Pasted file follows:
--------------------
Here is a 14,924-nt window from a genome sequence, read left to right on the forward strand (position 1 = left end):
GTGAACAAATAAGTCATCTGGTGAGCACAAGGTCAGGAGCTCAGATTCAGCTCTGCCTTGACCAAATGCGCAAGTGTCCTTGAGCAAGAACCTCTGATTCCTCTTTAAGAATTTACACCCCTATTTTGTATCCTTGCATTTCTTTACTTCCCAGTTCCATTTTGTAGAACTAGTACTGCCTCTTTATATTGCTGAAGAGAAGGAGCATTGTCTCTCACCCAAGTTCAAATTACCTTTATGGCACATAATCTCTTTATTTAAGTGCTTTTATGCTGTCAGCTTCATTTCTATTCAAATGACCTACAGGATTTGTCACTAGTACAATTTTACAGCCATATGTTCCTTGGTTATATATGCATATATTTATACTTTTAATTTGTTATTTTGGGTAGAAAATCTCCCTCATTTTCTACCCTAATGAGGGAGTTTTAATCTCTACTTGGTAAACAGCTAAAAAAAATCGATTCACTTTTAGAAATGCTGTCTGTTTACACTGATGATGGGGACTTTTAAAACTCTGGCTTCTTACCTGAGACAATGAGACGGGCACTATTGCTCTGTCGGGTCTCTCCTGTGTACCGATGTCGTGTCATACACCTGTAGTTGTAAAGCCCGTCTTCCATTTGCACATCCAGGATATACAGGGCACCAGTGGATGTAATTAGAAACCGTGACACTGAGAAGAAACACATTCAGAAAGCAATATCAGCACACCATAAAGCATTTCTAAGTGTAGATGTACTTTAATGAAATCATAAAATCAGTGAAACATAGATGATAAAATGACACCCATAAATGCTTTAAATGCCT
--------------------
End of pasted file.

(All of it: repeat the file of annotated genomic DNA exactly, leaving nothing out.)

Here is a 14,924-nt window from a genome sequence, read left to right on the forward strand (position 1 = left end):
GTGAACAAATAAGTCATCTGGTGAGCACAAGGTCAGGAGCTCAGATTCAGCTCTGCCTTGACCAAATGCGCAAGTGTCCTTGAGCAAGAACCTCTGATTCCTCTTTAAGAATTTACACCCCTATTTTGTATCCTTGCATTTCTTTACTTCCCAGTTCCATTTTGTAGAACTAGTACTGCCTCTTTATATTGCTGAAGAGAAGGAGCATTGTCTCTCACCCAAGTTCAAATTACCTTTATGGCACATAATCTCTTTATTTAAGTGCTTTTATGCTGTCAGCTTCATTTCTATTCAAATGACCTACAGGATTTGTCACTAGTACAATTTTACAGCCATATGTTCCTTGGTTATATATGCATATATTTATACTTTTAATTTGTTATTTTGGGTAGAAAATCTCCCTCATTTTCTACCCTAATGAGGGAGTTTTAATCTCTACTTGGTAAACAGCTAAAAAAAATCGATTCACTTTTAGAAATGCTGTCTGTTTACACTGATGATGGGGACTTTTAAAACTCTGGCTTCTTACCTGAGACAATGAGACGGGCACTATTGCTCTGTCGGGTCTCTCCTGTGTACCGATGTCGTGTCATACACCTGTAGTTGTAAAGCCCGTCTTCCATTTGCACATCCAGGATATACAGGGCACCAGTGGATGTAATTAGAAACCGTGACACTGAGAAGAAACACATTCAGAAAGCAATATCAGCACACCATAAAGCATTTCTAAGTGTAGATGTACTTTAATGAAATCATAAAATCAGTGAAACATAGATGATAAAATGACACCCATAAATGCTTTAAATGCCT